2017 Indy 500: Driver-by-driver preview

Motorsport.com's U.S. editor David Malsher and Autosport's editor-in-chief Edd Straw rate the prospects of the 33 starters in the 101st Indianapolis 500 presented by PennGrade Motor Oil.

2017 Indy 500: Driver-by-driver preview
Scott Dixon, Chip Ganassi Racing Honda, Ed Carpenter, Ed Carpenter Racing Chevrolet, Alexander Rossi, Herta - Andretti Autosport Honda Verizon P1 Pole Award front row
Scott Dixon, Chip Ganassi Racing Honda
Ed Carpenter, Ed Carpenter Racing Chevrolet
Alexander Rossi, Herta - Andretti Autosport Honda
Takuma Sato, Andretti Autosport Honda
Fernando Alonso, Andretti Autosport Honda
Fernando Alonso, Andretti Autosport Honda, with former McLaren Indy 500 winner Johnny Rutherford
J.R. Hildebrand, Ed Carpenter Racing Chevrolet
Tony Kanaan, Chip Ganassi Racing Honda
Tony Kanaan, Chip Ganassi Racing Honda
Marco Andretti, Andretti Autosport Honda, Mario Andretti
Marco Andretti, Andretti Autosport Honda
Will Power, Team Penske Chevrolet, celebrates winning the Pit Stop Competition
Will Power, Team Penske Chevrolet
Ryan Hunter-Reay, Andretti Autosport Honda
Ryan Hunter-Reay, Andretti Autosport Honda
Ed Jones, Dale Coyne Racing Honda
Ed Jones, Dale Coyne Racing Honda
Oriol Servia, Rahal Letterman Lanigan Racing Honda
Mikhail Aleshin, Schmidt Peterson Motorsports Honda
Graham Rahal, Rahal Letterman Lanigan Racing Honda
Graham Rahal, Rahal Letterman Lanigan Racing Honda
Max Chilton, Chip Ganassi Racing Honda
Charlie Kimball, Chip Ganassi Racing Honda
James Hinchcliffe, Schmidt Peterson Motorsports Honda, Tony Kanaan, Chip Ganassi Racing Honda
James Hinchcliffe, Schmidt Peterson Motorsports Honda, during the pit stop competition
Juan Pablo Montoya, Team Penske Chevrolet
Juan Pablo Montoya, Team Penske Chevrolet
Helio Castroneves, Team Penske Chevrolet
Helio Castroneves, Team Penske Chevrolet
Jay Howard, Schmidt Peterson Motorsports Honda
Sage Karam, Dreyer & Reinbold Racing Chevrolet
Josef Newgarden, Team Penske Chevrolet
Simon Pagenaud, Team Penske Chevrolet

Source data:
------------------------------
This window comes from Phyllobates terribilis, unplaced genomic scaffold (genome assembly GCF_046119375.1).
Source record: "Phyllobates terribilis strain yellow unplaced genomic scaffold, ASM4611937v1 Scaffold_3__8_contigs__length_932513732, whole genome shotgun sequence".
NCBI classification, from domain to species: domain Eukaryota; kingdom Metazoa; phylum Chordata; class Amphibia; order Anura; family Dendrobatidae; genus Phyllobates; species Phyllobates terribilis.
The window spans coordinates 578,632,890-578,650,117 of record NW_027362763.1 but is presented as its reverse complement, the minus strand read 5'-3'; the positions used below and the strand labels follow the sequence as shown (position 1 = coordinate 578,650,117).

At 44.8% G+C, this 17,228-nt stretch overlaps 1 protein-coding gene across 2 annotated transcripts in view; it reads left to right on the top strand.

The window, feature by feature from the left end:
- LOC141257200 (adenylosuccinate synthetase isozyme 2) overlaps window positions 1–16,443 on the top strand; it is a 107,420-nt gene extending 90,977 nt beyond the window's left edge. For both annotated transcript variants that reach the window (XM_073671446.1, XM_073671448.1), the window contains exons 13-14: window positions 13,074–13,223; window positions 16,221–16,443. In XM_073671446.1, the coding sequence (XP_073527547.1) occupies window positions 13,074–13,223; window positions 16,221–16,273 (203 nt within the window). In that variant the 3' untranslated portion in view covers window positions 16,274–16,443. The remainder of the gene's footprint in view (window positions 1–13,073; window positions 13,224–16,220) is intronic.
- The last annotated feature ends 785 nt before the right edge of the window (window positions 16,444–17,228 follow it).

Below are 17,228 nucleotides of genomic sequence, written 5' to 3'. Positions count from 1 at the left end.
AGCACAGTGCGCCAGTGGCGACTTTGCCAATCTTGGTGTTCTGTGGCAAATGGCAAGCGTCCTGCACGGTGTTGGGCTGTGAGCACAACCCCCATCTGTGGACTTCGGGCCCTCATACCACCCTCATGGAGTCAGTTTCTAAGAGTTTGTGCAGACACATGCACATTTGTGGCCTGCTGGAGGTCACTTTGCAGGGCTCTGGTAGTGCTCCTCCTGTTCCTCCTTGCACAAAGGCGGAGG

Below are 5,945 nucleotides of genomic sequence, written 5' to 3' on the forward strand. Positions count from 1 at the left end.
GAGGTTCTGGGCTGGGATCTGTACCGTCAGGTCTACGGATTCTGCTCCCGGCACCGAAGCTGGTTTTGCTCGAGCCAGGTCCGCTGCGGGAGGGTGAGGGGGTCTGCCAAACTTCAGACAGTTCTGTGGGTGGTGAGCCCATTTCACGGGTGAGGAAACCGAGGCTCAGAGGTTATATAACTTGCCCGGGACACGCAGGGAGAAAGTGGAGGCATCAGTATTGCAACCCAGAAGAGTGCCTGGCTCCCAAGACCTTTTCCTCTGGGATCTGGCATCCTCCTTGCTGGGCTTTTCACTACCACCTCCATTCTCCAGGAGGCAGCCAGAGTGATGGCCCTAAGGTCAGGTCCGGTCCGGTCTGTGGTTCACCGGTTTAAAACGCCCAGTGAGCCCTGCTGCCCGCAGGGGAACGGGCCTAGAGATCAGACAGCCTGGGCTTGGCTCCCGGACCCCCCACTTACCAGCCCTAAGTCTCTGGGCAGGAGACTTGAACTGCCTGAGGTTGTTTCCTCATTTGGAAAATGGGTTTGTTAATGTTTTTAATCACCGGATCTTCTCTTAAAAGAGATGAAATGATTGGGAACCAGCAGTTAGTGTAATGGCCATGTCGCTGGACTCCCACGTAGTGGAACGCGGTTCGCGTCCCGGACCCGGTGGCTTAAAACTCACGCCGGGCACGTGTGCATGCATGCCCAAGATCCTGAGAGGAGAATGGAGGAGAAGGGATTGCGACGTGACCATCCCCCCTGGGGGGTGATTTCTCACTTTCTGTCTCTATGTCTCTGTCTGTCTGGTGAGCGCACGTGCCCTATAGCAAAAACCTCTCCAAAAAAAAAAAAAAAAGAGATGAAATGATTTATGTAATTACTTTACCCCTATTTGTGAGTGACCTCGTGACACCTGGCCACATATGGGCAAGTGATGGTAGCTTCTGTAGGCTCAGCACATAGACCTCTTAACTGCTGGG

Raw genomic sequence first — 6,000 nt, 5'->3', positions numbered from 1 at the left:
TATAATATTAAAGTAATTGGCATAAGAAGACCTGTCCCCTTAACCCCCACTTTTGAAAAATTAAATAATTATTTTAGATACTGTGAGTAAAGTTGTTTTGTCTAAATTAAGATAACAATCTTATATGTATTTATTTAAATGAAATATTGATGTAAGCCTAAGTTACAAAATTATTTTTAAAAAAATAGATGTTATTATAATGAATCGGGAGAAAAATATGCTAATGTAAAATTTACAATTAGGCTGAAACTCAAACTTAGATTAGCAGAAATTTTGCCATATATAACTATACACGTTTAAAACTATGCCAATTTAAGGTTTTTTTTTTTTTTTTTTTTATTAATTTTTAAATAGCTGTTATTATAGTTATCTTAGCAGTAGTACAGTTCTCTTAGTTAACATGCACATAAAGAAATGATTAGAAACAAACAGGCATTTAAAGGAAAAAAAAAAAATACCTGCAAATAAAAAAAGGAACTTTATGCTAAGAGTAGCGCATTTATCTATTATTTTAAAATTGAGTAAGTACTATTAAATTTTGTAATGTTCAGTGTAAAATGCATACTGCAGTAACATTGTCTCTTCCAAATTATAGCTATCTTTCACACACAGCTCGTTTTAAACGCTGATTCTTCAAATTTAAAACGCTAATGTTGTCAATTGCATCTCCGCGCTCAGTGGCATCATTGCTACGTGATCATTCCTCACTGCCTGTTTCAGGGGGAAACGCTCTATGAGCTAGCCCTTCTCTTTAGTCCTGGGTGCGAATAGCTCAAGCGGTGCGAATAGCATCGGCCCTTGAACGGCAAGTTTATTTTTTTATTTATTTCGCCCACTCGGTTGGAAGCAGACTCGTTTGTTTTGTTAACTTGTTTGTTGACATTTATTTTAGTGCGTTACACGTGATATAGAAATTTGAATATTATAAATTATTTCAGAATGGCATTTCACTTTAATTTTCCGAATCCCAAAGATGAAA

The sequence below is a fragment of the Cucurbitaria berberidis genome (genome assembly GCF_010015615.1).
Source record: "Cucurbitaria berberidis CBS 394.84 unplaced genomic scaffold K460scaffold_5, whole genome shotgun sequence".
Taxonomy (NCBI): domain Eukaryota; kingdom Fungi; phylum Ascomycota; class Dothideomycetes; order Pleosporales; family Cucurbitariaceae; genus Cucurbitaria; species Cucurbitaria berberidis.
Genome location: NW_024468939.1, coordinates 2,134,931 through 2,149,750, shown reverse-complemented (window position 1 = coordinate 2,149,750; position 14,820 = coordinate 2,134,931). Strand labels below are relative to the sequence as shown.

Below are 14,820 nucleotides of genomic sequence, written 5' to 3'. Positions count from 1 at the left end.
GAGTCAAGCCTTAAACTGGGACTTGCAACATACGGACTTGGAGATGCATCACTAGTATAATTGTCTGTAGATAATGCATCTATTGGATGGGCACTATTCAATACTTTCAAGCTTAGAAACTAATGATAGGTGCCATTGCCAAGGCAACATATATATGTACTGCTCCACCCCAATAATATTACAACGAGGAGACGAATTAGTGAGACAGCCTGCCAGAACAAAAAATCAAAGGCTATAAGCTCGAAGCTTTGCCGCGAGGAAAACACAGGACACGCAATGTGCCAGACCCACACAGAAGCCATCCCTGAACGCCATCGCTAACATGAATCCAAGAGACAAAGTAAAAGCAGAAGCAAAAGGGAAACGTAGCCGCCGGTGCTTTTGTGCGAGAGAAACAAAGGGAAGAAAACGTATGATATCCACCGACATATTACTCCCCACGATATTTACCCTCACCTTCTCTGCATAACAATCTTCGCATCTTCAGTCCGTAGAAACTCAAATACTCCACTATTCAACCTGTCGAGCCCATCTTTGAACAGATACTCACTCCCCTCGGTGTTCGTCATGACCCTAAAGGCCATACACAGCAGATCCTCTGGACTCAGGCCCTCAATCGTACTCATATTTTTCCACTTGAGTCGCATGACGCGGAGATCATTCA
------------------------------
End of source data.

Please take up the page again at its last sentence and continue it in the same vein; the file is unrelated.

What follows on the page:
Simon Pagenaud, Team Penske Chevrolet
Carlos Munoz, A.J. Foyt Enterprises Chevrolet
Gabby Chaves, Harding Racing Chevrolet
Conor Daly, A.J. Foyt Enterprises Chevrolet
Jack Harvey, Michael Shank Racing with Andretti Autosport Honda
Jack Harvey, Michael Shank Racing with Andretti Autosport Honda, with Mike Shank and his father
Pippa Mann, Dale Coyne Racing Honda
Pippa Mann, Dale Coyne Racing Honda
Spencer Pigot, Juncos Racing Chevrolet
Buddy Lazier
Buddy Lazier, Lazier Racing Partners Chevrolet
Sebastian Saavedra, Juncos Racing Chevrolet
Zach Veach, A.J. Foyt Enterprises Chevrolet
James Davison, Dale Coyne Racing Honda
Detail of the legendary Borg Warner Trophy

1st Scott Dixon (Chip Ganassi Racing-Honda)
Indy 500 starts: 14 / Debut: 2003 / Wins: 1 (2008) / Laps led: 434
Malsher: When Dixon has a car advantage, he’s near-unstoppable, as he proved here in 2008, but despite his pole he’s unlikely to be able to shake off the best Andretti cars, nor teammate Kanaan nor the top Chevys. The DW12 in its various aero guises keeps the cars running as a pack.
Straw: Fast, accomplished, on pole and a résumé that suggests he should have more Indy 500 wins; that adds up to pre-race favorite status provided nothing goes wrong.

2nd Ed Carpenter (Ed Carpenter Racing-Chevrolet)
Indy 500 starts: 13 / Debut: 2004 / Best finish: 5th (2008) / Laps led: 69
Malsher: A year ago we were wondering if Carpenter was losing his touch on ovals, but qualifying second proves the two-time IMS polesitter is as strong an Indy 500 driver as he ever was, and that Ed Carpenter Racing is on form here as usual.
Straw: A more relaxed approach than he had in his two pole position years should help Carpenter in the race, but things have a habit of not quite working out for him at Indy despite his pace.

3rd Alexander Rossi (Andretti-Herta Autosport)
Indy 500 starts: 1 / Debut: 2016 / Wins: 1 (2016) / Laps led: 14
Malsher: Rossi took some ludicrously inaccurate criticism for the manner of his Indy win last year, and will be eager to lead from the front in the 101st Indy 500 rather than having to carve through the field. One of the favorites for victory.
Straw: Fast enough to win on pace, and he proved last year he has the capacity to pull off a remarkable feat of fuel saving – so should be a challenger in all circumstances.

4th Takuma Sato (Andretti Autosport-Honda)
Indy 500 starts: 7 / Debut: 2010 / Best finish: 13th (2013, 2015) / Laps led: 31
Malsher: Sato’s hard lesson in 2012 could be applied this Sunday as he duels for the lead, and he will never back down in the closing stages, but getting that far may be his biggest challenge.
Straw: Fast but perhaps a little too spectacular in qualifying, the mercurial Sato should have a big say in the race given his speed and previous near-misses.